Sunny spots offer the opportunity for companions such as the dark leaved Weigela ‘Midnight wine’ and the golden spiraea ‘Goldmound’ for a color echo. Within the landscape this framework could be built on by using a purple smoke bush (e.g. Cotinus coggygria ‘Grace’) as a back drop.

Dark green varieties need something bright to show them off. Red or yellow twig dogwoods grouped in front would provide a wonderful winter vignette in sun or part shade while golden elderberries (e.g. Sambucus racemosa ‘Sutherland gold’) would offer a three season bright note for part shade, substituting this with golden ninebark (Physocarpus opulifolius ‘Dart’s gold’) or golden smoke bush (Cotinus coggygria ‘Golden spirit’)in sun.

'Bowle's golden' Carex, 'Green spice'
Heuchera,'Woodstock' hyacinths and
 cut stemsfrom my 'Midwinter fire' dogwood
take this holly container into spring
 and beyond.

Holly therefore provides interest well beyond  Christmas. This would be a great time to purchase a potted specimen for the holidays but transplant it into your garden in January for year round enjoyment. 


  1. What a handy guide! I do like Hollies and the berries they produce in the autumn. Angustifolia is my favourite holly :)

  2. That's is a lovely variety of English holly also. So many to choose from!

  3. I haven't often lived in a place where holly can be grown, so "The Holly and the Ivy" type Christmas carols always sounded incredibly exotic to me. If I had more space, though, I'd grow algerita (also called desert holly), which looks similar from a distance. What a lush, lovely container--you inspire me to try the algerita as a potted plant...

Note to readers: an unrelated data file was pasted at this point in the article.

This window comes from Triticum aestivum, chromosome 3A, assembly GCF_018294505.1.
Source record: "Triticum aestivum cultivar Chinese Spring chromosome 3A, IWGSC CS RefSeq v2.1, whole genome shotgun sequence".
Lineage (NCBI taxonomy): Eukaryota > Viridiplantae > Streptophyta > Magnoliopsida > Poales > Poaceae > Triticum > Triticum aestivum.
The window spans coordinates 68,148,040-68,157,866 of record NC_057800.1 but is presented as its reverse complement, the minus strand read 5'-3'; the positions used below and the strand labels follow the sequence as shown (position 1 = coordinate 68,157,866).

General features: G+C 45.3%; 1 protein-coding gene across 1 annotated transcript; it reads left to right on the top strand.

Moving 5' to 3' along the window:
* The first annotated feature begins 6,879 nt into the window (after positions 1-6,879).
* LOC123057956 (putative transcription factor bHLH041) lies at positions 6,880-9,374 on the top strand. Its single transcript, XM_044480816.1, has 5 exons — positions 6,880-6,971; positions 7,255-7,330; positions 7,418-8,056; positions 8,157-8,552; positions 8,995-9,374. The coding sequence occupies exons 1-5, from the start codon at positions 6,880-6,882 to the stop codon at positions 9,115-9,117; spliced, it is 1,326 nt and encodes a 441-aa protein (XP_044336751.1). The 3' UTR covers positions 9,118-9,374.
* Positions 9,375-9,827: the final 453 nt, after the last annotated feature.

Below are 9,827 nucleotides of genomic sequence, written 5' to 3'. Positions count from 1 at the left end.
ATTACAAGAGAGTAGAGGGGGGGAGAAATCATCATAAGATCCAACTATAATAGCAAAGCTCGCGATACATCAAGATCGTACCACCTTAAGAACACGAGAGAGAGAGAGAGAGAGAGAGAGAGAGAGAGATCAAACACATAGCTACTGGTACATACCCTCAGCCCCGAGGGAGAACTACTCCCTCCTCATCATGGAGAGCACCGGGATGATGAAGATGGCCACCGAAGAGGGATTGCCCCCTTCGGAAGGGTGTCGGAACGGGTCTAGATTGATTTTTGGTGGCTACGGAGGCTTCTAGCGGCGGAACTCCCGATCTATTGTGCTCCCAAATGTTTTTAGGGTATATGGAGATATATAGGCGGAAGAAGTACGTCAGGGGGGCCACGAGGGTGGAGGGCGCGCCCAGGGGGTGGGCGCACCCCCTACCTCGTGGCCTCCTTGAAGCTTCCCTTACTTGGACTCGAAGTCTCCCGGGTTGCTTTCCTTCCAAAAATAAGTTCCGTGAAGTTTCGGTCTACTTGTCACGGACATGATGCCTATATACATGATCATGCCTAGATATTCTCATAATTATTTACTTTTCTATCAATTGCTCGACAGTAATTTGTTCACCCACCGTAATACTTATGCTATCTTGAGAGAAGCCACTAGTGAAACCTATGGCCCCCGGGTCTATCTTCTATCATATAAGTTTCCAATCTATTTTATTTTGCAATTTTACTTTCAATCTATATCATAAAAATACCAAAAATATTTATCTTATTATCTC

4. Stacy - I wasn't familiar with the desert holly, but I see it is one of the barberry family which I also love (and a are equally deer resistant).

    Funny that you think of "the holly and the ivy" as sounding exotic - to me it is English countryside!!

  5. I love how you "design" with your plantys, using such beautiful contrasting colors. I'm still trying to get color in my garden year long. I recently started my own blog. Would you mind checking it out and giving me any pointers, on gardening or blogging? Thanks!

  6. No-one is an ignorant gardener - we just have varying levels of experience so don't be so hard on yourself!
    I'm delighted that you enjoy my blog content. That's the sort of feedback that makes this all the more rewarding - sharing the fun.
    I'd be happy to give you feedback on your blog but can't see an email address for you on your blog page. Send me an email of and I'll shoot a few ideas and thoughts your way.

  7. I love the look of holly. I have "Gold Coast" growing in the front yard -- I keep nursing it along. I just have to remember to be careful when I'm cleaning around it -- if not, it will remind me with a handful of spiny leaves.

  8. A bit like trying to work around barberry's!